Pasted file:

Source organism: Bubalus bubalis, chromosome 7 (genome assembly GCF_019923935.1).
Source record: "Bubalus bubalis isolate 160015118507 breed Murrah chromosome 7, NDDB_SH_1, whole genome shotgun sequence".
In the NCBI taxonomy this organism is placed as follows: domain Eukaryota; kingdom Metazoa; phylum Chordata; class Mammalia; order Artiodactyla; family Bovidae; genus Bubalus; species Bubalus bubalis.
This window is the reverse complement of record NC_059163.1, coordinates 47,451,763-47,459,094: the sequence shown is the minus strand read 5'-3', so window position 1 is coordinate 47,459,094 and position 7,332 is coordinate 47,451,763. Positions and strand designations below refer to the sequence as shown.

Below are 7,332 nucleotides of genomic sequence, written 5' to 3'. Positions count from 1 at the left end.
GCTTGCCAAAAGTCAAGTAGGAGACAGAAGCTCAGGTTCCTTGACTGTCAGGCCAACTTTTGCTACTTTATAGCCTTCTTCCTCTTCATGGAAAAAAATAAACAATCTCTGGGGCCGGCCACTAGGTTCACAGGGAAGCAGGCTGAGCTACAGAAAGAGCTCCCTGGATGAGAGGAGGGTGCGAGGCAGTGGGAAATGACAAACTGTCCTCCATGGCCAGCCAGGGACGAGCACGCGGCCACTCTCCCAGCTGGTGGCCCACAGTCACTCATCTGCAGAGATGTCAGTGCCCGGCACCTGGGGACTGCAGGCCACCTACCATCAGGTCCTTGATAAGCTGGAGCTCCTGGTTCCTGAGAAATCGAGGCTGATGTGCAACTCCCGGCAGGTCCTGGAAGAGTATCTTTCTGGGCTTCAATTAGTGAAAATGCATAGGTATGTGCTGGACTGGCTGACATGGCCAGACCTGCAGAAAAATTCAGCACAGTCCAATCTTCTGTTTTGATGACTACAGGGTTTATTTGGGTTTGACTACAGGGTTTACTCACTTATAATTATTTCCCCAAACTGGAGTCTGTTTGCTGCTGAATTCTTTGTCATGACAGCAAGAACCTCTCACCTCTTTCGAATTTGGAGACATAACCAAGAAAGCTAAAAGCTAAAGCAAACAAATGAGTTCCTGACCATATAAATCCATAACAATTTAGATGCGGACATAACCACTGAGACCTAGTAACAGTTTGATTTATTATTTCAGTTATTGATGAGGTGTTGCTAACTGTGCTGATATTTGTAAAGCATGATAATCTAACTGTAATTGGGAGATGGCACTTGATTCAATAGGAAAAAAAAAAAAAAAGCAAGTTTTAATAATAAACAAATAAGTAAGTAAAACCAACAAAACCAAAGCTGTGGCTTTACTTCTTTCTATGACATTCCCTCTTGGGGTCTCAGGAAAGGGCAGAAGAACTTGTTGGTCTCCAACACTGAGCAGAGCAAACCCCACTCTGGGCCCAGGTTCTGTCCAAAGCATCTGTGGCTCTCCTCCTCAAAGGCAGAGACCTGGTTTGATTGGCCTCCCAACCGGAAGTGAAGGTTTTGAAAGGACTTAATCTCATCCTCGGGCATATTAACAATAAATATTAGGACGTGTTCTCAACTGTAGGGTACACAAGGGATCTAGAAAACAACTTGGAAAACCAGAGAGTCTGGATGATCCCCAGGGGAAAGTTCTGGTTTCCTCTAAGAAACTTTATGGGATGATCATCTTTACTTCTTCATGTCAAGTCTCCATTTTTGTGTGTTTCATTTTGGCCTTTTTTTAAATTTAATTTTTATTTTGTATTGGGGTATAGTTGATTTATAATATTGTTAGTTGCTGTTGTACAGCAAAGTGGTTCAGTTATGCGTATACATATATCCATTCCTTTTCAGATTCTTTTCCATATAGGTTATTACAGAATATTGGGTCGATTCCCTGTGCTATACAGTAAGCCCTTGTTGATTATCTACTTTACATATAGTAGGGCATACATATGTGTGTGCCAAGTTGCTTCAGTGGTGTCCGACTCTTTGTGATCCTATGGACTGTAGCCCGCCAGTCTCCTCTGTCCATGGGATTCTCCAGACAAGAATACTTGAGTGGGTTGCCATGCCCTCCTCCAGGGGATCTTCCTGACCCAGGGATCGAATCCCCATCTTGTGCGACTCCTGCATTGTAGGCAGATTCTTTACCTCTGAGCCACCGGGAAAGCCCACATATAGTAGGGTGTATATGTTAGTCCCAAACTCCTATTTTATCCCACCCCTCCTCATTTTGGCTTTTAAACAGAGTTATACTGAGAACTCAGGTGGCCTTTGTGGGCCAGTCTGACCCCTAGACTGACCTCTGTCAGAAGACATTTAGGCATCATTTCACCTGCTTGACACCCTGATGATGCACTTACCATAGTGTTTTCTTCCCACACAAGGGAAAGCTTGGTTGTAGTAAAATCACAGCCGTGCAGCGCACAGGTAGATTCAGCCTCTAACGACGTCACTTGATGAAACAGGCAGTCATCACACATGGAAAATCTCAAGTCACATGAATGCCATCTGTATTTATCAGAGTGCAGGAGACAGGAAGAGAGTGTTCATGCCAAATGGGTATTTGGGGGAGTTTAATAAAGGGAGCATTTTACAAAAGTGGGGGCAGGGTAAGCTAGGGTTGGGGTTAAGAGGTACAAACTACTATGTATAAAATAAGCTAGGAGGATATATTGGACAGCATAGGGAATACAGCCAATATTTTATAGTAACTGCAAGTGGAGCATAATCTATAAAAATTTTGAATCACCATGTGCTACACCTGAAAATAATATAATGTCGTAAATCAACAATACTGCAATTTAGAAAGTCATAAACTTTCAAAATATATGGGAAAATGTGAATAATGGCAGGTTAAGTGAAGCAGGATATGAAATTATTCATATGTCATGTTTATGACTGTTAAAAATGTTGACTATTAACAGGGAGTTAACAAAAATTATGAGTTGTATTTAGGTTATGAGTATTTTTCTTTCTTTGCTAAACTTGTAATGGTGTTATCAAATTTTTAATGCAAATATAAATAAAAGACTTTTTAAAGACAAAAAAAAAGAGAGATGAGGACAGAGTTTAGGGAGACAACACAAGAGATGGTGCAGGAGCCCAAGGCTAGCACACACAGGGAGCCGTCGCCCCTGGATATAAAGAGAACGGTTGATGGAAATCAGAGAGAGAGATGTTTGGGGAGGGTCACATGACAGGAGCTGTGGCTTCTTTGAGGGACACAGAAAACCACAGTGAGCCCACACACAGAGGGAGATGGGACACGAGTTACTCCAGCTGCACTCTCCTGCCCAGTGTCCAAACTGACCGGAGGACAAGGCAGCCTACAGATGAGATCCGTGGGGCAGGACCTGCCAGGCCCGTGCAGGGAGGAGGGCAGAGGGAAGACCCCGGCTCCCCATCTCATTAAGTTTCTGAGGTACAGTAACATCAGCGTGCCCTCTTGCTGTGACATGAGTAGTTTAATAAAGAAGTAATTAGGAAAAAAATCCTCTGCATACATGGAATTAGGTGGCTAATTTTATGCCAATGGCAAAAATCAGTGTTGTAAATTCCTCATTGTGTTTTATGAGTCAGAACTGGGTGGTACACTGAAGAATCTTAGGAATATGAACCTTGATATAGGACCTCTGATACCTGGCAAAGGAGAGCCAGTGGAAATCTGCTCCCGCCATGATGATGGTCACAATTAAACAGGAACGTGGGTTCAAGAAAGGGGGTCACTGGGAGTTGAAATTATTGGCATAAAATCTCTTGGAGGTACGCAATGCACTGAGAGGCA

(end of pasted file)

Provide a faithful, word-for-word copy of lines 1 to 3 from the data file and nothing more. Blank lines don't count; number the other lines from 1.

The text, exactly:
Source organism: Bubalus bubalis, chromosome 7 (genome assembly GCF_019923935.1).
Source record: "Bubalus bubalis isolate 160015118507 breed Murrah chromosome 7, NDDB_SH_1, whole genome shotgun sequence".
In the NCBI taxonomy this organism is placed as follows: domain Eukaryota; kingdom Metazoa; phylum Chordata; class Mammalia; order Artiodactyla; family Bovidae; genus Bubalus; species Bubalus bubalis.